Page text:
Before you begin to create support for a custom toolkit, you must carefully plan the support. Detailed planning of how you want UFT One to recognize the custom controls enables you to correctly build the fundamental elements of the custom toolkit support.
About Planning UFT One Support for Your Toolkit
Extending the UFT One Web Add-in's support to recognize custom controls is a process that requires detailed planning. To assist you with this, the
The first step is determining general information related to your custom toolkit, after which you define the specific information related to each control you want to support.
Preparing to Create Support for a Custom Toolkit
Before you begin planning support for custom Web controls, make sure you have full access to the controls and understand their behavior. You must have an application or Web page in which you can view the controls in action, and view the source that implements them.
You do not need to modify any of a custom control's sources to support it in UFT One, but you do need to be familiar with them. For example, make sure you know what elements and attributes the control comprises, what HTML properties it has, and what events you can listen for.
Determining the Toolkit Related Information
When you plan your toolkit support set, begin by deciding the general toolkit related information:
Provide a unique name for the toolkit or environment for which you are creating support.
Decide which controls this toolkit support set will support.
UFT One displays the name of your environment in all of the dialog boxes that display lists of add-ins or supported environments. For example, when UFT One opens, it displays the name of your environment as a child of the Web Add-in in the Add-in Manager dialog box and the UFT One user can specify whether to load support for that environment.
When you design the toolkit support set, you specify this information in the toolkit configuration file. For more information, see Understanding the Toolkit Configuration File.
When planning custom support for a specific type of control, carefully consider how you want UFT One to handle controls of this type. For example, what type of test object you want to represent the controls in UFT One GUI tests, and which identification properties and test object methods you want to use. Make these decisions based on the business processes that might be tested using this type of control and operations that users are expected to perform on these controls.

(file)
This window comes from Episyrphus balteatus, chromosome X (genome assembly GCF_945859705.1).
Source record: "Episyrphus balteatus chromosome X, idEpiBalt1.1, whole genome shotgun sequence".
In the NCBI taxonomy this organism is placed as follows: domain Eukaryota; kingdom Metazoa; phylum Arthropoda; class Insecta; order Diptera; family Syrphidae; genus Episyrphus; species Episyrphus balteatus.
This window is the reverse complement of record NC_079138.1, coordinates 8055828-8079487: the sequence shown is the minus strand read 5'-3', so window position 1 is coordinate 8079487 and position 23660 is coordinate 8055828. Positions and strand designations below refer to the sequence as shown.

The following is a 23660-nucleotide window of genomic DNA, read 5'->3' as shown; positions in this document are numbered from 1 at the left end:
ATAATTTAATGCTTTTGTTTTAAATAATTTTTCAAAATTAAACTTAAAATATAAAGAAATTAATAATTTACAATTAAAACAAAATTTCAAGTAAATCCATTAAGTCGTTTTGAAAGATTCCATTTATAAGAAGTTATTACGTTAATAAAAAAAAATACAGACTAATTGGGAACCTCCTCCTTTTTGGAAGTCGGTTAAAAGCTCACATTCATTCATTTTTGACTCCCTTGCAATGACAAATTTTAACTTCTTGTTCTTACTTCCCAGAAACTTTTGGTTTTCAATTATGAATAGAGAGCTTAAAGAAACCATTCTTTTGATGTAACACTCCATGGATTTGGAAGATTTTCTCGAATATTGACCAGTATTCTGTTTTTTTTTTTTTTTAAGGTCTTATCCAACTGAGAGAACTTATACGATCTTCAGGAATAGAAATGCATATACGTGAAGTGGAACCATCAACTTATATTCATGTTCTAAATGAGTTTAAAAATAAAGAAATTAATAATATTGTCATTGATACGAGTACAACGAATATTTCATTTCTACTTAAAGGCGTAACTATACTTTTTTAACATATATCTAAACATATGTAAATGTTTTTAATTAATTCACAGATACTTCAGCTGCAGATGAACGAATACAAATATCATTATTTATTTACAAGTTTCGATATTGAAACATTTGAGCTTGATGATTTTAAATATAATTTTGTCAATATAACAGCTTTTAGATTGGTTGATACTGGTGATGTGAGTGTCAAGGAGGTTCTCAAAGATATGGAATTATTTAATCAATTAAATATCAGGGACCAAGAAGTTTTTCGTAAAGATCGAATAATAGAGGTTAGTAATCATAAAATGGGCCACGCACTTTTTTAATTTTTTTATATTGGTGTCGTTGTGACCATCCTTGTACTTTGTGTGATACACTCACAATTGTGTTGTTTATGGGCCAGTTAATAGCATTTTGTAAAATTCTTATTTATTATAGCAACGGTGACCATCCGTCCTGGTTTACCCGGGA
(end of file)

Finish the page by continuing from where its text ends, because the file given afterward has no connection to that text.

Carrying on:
You can run an application containing the custom control and analyze the control from a UFT One perspective using the Object Spy, the Keyword View, and the Record option. This enables you to see how UFT One recognizes the control without custom support, and helps you to determine what you want to change.
Note: Web Add-in Extensibility can be used to create support for Web controls within Web pages and frames. You cannot develop custom support for Web pages or frames themselves.
To view an example of analyzing a custom control using UFT One, see Analyzing the Default UFT One Support and Extensibility Options for a Sample Custom Control.
When you plan the support for a specific control, you must ask yourself a series of questions. You can find a list of these questions in Understanding the Web Add-in Extensibility Planning Checklist. When you are familiar with the questions and you are designing your own custom support classes, you can use the abbreviated, printable Web Add-in Extensibility Planning Checklist.
Where Do You Go from Here?
After you finish planning the custom toolkit support, you create the toolkit support set to support the custom toolkit as per your plan. Developing Support for Your Toolkit explains how to develop the toolkit support set.